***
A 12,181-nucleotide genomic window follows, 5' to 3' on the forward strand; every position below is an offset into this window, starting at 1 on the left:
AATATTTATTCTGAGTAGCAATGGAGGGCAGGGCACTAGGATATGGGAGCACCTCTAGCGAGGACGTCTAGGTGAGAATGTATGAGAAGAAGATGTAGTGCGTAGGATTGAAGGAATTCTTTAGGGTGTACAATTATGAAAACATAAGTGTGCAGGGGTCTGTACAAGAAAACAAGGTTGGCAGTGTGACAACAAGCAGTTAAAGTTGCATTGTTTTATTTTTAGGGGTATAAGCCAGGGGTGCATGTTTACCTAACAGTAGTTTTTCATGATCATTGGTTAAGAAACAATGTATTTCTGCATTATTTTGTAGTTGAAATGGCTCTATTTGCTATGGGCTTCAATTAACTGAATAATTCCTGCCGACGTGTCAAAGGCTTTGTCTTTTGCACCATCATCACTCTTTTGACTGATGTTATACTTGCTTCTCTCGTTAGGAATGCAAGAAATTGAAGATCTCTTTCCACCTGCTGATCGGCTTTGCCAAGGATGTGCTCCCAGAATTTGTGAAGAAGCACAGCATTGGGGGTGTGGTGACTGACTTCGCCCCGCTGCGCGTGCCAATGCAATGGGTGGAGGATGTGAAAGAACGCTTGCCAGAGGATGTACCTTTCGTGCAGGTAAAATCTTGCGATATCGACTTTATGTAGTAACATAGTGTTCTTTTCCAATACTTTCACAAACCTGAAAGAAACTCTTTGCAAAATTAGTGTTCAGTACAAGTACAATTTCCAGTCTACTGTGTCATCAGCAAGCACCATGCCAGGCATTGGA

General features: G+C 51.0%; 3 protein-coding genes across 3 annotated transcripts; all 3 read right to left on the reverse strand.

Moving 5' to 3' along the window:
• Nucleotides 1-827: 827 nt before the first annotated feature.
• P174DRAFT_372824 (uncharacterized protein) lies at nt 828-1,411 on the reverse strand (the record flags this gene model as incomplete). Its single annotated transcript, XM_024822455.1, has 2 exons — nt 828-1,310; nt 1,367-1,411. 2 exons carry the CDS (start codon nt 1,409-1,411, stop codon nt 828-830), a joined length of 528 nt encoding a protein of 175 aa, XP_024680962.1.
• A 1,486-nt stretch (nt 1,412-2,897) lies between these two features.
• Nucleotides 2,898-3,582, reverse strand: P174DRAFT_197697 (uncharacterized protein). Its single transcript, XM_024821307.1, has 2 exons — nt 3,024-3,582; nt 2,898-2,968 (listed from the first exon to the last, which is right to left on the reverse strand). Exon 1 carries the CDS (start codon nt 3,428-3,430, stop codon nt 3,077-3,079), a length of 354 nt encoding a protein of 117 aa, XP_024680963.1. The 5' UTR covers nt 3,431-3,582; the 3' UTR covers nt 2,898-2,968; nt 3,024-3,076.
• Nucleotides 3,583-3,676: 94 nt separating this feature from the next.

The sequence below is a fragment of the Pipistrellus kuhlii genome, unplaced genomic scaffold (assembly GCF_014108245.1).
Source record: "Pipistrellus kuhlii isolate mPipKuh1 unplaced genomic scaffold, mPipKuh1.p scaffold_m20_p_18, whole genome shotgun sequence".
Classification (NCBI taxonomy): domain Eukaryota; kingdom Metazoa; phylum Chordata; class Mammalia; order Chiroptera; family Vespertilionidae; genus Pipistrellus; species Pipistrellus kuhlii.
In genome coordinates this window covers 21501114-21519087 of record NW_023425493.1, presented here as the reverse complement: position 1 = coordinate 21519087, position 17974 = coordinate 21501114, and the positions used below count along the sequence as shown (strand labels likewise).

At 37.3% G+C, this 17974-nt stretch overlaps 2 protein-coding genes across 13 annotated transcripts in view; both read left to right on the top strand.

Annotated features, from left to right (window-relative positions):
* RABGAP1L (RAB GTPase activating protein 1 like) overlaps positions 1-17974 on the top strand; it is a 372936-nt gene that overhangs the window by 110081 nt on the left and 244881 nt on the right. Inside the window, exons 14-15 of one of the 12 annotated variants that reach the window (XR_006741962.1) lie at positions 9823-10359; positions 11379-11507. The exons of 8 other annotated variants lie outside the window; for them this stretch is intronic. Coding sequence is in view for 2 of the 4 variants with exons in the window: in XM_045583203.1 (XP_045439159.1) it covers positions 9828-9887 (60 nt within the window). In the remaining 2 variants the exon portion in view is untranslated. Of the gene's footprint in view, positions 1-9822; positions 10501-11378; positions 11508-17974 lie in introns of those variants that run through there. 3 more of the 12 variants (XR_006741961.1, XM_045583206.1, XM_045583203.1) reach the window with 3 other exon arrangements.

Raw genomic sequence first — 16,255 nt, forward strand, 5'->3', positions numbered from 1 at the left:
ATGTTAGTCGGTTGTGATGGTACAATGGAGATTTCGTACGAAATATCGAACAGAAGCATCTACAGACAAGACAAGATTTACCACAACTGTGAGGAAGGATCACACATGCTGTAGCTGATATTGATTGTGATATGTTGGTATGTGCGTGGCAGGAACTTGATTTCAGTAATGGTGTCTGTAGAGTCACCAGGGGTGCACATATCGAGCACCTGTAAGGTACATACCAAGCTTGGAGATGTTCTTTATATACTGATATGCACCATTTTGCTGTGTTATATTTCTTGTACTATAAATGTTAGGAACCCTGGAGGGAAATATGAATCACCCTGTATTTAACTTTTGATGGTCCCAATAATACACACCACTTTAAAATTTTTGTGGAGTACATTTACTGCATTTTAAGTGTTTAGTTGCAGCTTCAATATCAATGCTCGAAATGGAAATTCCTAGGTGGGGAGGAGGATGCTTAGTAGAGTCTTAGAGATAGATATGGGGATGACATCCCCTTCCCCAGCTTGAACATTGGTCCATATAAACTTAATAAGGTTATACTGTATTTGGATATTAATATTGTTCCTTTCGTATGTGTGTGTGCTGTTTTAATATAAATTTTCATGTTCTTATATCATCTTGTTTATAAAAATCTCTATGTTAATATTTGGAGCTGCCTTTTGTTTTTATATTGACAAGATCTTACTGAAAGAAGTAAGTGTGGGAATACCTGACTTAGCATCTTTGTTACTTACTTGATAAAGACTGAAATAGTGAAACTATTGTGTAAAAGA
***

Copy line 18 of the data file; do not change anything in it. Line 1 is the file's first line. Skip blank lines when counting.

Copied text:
ATGTTAGTCGGTTGTGATGGTACAATGGAGATTTCGTACGAAATATCGAACAGAAGCATCTACAGACAAGACAAGATTTACCACAACTGTGAGGAAGGATCACACATGCTGTAGCTGATATTGATTGTGATATGTTGGTATGTGCGTGGCAGGAACTTGATTTCAGTAATGGTGTCTGTAGAGTCACCAGGGGTGCACATATCGAGCACCTGTAAGGTACATACCAAGCTTGGAGATGTTCTTTATATACTGATATGCACCATTTTGCTGTGTTATATTTCTTGTACTATAAATGTTAGGAACCCTGGAGGGAAATATGAATCACCCTGTATTTAACTTTTGATGGTCCCAATAATACACACCACTTTAAAATTTTTGTGGAGTACATTTACTGCATTTTAAGTGTTTAGTTGCAGCTTCAATATCAATGCTCGAAATGGAAATTCCTAGGTGGGGAGGAGGATGCTTAGTAGAGTCTTAGAGATAGATATGGGGATGACATCCCCTTCCCCAGCTTGAACATTGGTCCATATAAACTTAATAAGGTTATACTGTATTTGGATATTAATATTGTTCCTTTCGTATGTGTGTGTGCTGTTTTAATATAAATTTTCATGTTCTTATATCATCTTGTTTATAAAAATCTCTATGTTAATATTTGGAGCTGCCTTTTGTTTTTATATTGACAAGATCTTACTGAAAGAAGTAAGTGTGGGAATACCTGACTTAGCATCTTTGTTACTTACTTGATAAAGACTGAAATAGTGAAACTATTGTGTAAAAGA